Five years ago today, Libyan President Muammar Gaddafi was killed and his body dragged through the streets of Sirte. But the West murdered his reputation long before the 2011 uprising.">
Five years ago today, rebels executed Libyan President Muammar Gaddafi, his body dragged ignominiously through the streets of Sirte.
But the West had murdered Gaddafi's image long before the 2011 uprising.
Gaddafi was typically portrayed in Western media as a rambling, delusional dictator. But throughout Africa he was widely respected as a major figure in the pan-African movement, looking to focus closer ties between sub-Saharan Africa and the global diaspora.
Seizing power in a 1969 coup d'etat that overthrew King Idris, he immediately went to work installing a regime based on the socialist and nationalist ideology of Egypt's strongman, Gamel Abdel Nasser. His “green book” was distributed across the country, rejecting capitalist democracy, and planting the seeds of his “Green Revolution.”
He championed the idea of African economic and political independence while chairman of the African Union, continually denouncing Western efforts to exploit and divide the Arab world, from the African world. Within the African Union, Gaddafi was lauded by many fellow heads-of-state, known for both an avuncular eccentrism, and a charismatic, fiery style of oratory, that often brought audiences to their feet with applause.
He was a favorite of Nelson Mandela and Hugo Chavez, former French President Nicholas Sarkozy and the Nation of Islam Leader Louis Farrakhan.
He was an authoritarian leader, but like his hero Nasser, his authoritarianism was more paternal than despotic. During his 42 year reign over Libya, he transformed the country into the most prosperous on the continent, provided free health care and housing and education–under Gaddafi a Libyan could go from kindergarten to a Ph.D without buying so much as a single book–and he managed to arrest the country’s tribal differences by maintaining close relationships with the country's various ethnic groups and tribal leaders.
However, Western nations accused Gaddafi of everything from blowing airplanes out of the sky to sexual assault and crimes against humanity. At the time of his death, he was wanted by the international Criminal Court, along with his son, for crimes against humanity and stifling political opponents and ordering attack on civilians during uprising against his rule.
But therein lay the source of his appeal closer to home. Africans and Arabs widely believe that the International Criminal Court is an instrument of imperialism–to this date, it has prosecuted only Africans in an era of the Iraq War and the almost incessant bombing of Pakistan and other countries–and the Libyan intelligence officer convicted of the 1988 bombing of Pan Am Flight 103 over Lockerbie, Scotland, almost certainly was not the real culprit, a 2009 London Review of Books article explained in painstaking detail.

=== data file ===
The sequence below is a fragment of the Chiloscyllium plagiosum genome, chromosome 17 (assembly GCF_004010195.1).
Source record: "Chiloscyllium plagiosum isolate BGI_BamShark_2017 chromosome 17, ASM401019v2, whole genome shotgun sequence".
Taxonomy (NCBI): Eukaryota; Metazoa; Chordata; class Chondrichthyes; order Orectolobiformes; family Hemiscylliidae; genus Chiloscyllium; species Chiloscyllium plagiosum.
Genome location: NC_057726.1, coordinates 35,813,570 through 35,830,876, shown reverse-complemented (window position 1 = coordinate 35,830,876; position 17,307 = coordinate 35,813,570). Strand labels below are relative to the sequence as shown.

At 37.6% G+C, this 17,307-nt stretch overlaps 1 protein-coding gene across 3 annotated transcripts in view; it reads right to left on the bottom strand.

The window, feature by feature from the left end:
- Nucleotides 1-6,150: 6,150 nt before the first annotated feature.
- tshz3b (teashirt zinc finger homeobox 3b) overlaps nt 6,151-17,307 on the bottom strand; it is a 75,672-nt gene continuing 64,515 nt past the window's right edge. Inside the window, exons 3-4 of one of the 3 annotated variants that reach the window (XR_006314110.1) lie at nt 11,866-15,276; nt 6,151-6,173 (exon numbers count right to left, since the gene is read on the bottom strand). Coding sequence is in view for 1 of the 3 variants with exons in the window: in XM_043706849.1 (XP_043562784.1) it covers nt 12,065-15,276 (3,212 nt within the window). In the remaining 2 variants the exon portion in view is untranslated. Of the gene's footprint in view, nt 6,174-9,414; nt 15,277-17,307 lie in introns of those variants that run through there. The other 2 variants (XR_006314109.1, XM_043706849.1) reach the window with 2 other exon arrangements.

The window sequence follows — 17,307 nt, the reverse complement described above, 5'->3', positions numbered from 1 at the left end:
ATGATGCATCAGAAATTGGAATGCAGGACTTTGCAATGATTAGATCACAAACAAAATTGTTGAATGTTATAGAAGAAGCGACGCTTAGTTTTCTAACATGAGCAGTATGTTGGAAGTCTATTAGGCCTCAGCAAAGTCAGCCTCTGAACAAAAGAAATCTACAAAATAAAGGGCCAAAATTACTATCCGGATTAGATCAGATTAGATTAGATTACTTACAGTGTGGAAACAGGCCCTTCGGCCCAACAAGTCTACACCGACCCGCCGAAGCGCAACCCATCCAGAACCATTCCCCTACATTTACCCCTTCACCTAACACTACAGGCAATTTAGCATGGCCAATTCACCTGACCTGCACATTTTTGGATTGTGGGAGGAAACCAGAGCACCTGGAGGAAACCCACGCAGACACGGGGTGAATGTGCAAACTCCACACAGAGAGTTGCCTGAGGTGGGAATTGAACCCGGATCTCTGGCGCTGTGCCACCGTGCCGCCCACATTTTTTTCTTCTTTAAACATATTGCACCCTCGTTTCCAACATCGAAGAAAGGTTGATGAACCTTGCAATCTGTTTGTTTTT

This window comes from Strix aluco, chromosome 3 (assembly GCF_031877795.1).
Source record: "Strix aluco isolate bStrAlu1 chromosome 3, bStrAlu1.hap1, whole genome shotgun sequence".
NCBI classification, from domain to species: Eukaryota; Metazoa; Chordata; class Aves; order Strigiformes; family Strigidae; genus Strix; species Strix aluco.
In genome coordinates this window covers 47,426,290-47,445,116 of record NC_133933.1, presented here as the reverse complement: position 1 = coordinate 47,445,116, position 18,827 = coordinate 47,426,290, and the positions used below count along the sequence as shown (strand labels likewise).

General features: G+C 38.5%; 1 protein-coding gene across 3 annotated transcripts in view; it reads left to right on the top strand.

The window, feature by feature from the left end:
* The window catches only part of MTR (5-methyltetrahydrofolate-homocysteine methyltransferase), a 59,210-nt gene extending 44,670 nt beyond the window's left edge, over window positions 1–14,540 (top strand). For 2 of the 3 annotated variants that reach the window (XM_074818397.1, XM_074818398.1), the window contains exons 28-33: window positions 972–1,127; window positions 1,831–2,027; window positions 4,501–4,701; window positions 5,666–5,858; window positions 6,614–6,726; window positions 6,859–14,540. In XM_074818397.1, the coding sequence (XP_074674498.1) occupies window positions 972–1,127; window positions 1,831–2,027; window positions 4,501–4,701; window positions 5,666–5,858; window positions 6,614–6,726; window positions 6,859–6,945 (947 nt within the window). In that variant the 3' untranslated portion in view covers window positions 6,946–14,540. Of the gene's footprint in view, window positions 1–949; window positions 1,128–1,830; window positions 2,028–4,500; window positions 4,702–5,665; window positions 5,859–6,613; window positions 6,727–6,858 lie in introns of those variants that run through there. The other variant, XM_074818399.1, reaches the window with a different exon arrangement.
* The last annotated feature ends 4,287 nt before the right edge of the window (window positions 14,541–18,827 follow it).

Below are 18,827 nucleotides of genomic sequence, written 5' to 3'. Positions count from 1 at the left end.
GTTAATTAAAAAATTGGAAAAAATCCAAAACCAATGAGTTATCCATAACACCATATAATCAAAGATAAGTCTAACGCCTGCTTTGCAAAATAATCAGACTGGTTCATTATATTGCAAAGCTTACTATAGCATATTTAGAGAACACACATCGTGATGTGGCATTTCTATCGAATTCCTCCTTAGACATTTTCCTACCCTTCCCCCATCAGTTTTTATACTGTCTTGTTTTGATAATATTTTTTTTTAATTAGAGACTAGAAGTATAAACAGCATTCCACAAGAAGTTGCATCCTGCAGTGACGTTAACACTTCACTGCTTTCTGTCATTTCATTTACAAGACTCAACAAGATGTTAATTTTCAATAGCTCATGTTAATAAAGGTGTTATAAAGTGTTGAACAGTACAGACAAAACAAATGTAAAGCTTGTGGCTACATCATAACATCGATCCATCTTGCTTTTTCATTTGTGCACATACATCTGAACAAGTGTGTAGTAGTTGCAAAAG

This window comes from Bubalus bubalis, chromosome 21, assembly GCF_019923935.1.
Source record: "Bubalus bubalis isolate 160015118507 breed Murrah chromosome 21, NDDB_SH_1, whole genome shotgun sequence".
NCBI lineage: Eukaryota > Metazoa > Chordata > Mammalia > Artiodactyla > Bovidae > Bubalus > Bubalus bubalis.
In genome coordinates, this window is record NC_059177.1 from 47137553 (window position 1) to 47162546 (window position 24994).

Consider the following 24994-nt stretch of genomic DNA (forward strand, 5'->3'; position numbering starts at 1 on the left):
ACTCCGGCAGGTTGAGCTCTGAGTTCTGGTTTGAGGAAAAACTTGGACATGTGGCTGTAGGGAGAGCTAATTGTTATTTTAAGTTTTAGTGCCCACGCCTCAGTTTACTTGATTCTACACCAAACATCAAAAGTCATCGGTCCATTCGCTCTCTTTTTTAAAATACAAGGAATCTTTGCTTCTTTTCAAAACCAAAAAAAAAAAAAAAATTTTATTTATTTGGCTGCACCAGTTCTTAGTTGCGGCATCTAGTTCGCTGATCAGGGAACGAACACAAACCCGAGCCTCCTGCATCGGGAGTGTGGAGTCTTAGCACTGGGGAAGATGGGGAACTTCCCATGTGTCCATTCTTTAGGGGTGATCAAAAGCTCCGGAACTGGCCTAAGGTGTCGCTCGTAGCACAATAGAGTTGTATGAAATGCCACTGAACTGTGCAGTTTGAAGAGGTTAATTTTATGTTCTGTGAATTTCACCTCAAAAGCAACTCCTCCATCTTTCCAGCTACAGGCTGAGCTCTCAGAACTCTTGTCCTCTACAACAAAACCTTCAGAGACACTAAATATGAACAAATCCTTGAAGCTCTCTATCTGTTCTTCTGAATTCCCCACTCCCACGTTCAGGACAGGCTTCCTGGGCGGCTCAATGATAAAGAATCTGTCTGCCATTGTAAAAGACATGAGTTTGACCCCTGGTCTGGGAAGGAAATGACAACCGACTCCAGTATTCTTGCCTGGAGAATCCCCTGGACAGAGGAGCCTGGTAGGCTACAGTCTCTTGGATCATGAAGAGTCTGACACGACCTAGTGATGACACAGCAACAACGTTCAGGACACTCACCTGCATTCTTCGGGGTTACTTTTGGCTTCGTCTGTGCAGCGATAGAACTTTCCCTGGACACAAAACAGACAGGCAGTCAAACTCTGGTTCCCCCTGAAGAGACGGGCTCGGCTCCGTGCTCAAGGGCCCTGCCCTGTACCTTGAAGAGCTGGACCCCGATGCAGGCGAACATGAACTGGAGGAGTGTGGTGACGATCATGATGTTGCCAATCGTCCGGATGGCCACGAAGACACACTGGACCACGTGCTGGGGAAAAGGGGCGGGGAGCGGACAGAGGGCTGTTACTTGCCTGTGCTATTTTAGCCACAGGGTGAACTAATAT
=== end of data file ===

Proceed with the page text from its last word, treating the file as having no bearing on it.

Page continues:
While he was commonly grouped together with widely detested leaders of the time, Gaddafi did not earn an official spot in George W. Bush’s Axis of Evil, which included Saddam Hussein, Iran’s Mohammad Khatami and Kim Jong-il from North Korea.
However, Gaddafi scored a place in the minor league of Bush’s then Undersecretary of State John R. Bolton, and his labeling of “beyond the Axis of Evil” which included Libya, Syria and Cuba for their alleged flouting of international norms, sponsoring of terrorist organizations and wishes to obtain weapons of mass destruction.
In the wake of the Arab Spring uprising against authoritative governments in the region, NATO undertook a “humanitarian intervention” in Libya and early was heralded by western media and politicians as “one of the most successful in NATO history.”
Barack Obama, however, later acknowledged that the intervention was one of his most regrettable moments as U.S. president.
Writing in 2011, Hugh Robert explained the rhetoric behind the NATO intervention in his article, “Who Said Gaddafi had to go.”
“Two assertions that were endlessly reiterated - they were fundamental to the Western powers’ case for war - were that Gaddafi was engaged in ‘killing his own people’ and that he had ‘lost all legitimacy,’ the latter presented as the corollary of the former. Both assertions involved mystifications.”
Horace Campbell, in “NATO's Failure in Libya: Lessons for Africa” analyses how Security Council authorizations for the intervention changed from its initial “humanitarian intervention” justification.
“With the Western media fueling a propaganda campaign in the traditions of ‘manufacturing consent,’ the security council authorization was stretched from a clear and limited civilian protection mandate into a military campaign for regime change and the execution of the President of Libya, Muammar Gaddafi.”
But since his death, the media has paid little attention to Libya despite its growing chaos. As Tariq Ali explained “Libya is still in a mess, even though the coverage has been very muted in most of the world’s press.”
NATO 2011 War in Libya: Before and After
Gaddafi's death has exposed the sectarian tensions that he managed to contain for decades, with the country today split between two governments claiming power, two parliaments, and two separate armies. The Islamic State group has gained a foothold, and rival rebel groups continue to fight over territory,
The World Bank has claimed that the country is on the brink of economic collapse and analysts have said the country is more or less in a state of anarchy. Thousands of people are opting to flee the violence and instability, fueling exploitative people smuggling often amounting to slavery.